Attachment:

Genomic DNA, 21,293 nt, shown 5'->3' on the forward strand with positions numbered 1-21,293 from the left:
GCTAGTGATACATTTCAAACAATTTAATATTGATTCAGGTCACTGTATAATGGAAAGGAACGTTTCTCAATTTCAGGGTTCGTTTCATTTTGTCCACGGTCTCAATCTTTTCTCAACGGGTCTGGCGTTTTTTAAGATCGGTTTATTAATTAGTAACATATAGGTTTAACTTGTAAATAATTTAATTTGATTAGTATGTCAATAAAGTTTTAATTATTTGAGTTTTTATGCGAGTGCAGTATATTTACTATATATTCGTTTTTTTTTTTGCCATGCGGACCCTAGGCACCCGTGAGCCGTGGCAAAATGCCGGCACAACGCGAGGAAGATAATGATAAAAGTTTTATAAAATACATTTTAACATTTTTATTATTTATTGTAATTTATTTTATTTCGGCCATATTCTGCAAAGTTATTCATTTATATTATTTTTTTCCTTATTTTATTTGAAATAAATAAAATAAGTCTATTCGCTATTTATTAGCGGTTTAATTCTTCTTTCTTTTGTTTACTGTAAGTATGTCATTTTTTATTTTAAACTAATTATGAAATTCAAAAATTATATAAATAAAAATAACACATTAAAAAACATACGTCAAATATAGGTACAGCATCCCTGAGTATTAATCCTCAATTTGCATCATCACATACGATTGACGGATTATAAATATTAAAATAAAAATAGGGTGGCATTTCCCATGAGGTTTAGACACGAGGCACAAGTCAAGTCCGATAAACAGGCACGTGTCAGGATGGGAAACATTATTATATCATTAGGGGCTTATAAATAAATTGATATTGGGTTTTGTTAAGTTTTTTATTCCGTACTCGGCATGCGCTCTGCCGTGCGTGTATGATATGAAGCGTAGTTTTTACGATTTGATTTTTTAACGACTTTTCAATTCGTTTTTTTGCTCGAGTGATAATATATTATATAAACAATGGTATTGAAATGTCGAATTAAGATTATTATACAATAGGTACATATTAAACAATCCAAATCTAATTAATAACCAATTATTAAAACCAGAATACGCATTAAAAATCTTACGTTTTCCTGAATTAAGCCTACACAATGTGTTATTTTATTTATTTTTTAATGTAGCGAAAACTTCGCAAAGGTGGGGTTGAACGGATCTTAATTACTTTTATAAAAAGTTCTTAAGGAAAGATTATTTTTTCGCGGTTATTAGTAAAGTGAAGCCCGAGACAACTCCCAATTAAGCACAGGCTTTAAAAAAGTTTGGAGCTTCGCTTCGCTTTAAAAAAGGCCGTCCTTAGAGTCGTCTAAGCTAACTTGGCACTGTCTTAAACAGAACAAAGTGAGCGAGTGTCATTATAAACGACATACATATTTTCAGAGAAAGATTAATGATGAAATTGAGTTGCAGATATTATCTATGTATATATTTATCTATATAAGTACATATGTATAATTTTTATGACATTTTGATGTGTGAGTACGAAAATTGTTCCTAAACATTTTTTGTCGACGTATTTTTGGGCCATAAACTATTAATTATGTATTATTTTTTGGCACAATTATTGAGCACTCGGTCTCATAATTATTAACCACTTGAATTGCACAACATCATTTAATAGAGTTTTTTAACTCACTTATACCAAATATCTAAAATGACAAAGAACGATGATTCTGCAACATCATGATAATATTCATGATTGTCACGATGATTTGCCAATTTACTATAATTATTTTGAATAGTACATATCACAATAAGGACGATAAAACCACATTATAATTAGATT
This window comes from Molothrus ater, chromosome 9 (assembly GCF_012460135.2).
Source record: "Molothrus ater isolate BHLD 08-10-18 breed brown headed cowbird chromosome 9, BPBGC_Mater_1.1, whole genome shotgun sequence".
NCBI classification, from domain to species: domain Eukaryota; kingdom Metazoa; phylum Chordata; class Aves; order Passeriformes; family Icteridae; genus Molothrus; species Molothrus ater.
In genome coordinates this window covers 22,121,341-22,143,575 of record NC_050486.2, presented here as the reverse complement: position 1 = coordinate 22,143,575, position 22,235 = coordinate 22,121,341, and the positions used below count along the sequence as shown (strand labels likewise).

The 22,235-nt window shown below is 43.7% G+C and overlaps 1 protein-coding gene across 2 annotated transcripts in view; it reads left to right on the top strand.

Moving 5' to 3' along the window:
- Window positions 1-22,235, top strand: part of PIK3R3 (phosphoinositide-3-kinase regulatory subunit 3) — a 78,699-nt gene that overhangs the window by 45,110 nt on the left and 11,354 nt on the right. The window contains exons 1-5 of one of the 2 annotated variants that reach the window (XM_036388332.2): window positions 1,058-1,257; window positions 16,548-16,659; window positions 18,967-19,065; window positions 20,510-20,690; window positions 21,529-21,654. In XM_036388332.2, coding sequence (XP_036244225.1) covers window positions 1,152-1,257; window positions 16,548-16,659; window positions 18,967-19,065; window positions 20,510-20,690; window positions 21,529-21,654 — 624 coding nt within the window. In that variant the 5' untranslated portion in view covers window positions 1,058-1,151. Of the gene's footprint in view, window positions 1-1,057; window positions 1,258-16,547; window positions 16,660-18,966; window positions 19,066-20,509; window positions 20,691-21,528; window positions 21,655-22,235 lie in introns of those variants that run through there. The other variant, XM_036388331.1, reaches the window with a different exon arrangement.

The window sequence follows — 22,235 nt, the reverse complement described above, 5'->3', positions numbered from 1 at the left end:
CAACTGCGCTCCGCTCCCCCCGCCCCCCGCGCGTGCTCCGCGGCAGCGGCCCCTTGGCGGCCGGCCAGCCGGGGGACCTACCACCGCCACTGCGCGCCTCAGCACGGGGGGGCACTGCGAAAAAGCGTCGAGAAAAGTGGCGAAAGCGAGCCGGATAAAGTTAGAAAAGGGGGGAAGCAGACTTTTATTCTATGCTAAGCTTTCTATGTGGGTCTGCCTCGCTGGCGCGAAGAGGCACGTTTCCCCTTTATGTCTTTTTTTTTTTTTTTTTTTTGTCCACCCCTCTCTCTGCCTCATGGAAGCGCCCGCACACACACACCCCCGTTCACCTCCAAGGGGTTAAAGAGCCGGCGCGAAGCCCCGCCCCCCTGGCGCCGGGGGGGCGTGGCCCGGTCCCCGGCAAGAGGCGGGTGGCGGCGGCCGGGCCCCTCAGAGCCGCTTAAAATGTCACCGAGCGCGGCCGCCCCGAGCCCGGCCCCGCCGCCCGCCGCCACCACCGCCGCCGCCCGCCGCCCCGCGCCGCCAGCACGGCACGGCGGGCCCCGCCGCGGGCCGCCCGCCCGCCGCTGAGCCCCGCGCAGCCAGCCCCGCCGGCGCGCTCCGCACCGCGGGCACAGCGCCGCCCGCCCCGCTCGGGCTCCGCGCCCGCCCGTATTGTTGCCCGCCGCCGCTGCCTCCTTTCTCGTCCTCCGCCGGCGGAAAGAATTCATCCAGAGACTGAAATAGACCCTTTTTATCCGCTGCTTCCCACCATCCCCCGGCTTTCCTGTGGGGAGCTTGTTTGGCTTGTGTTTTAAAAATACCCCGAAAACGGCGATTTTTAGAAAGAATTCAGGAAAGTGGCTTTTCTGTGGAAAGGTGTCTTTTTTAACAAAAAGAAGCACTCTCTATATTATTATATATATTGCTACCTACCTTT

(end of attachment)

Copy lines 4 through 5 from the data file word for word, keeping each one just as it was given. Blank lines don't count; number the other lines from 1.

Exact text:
Source record: "Molothrus ater isolate BHLD 08-10-18 breed brown headed cowbird chromosome 9, BPBGC_Mater_1.1, whole genome shotgun sequence".
NCBI classification, from domain to species: domain Eukaryota; kingdom Metazoa; phylum Chordata; class Aves; order Passeriformes; family Icteridae; genus Molothrus; species Molothrus ater.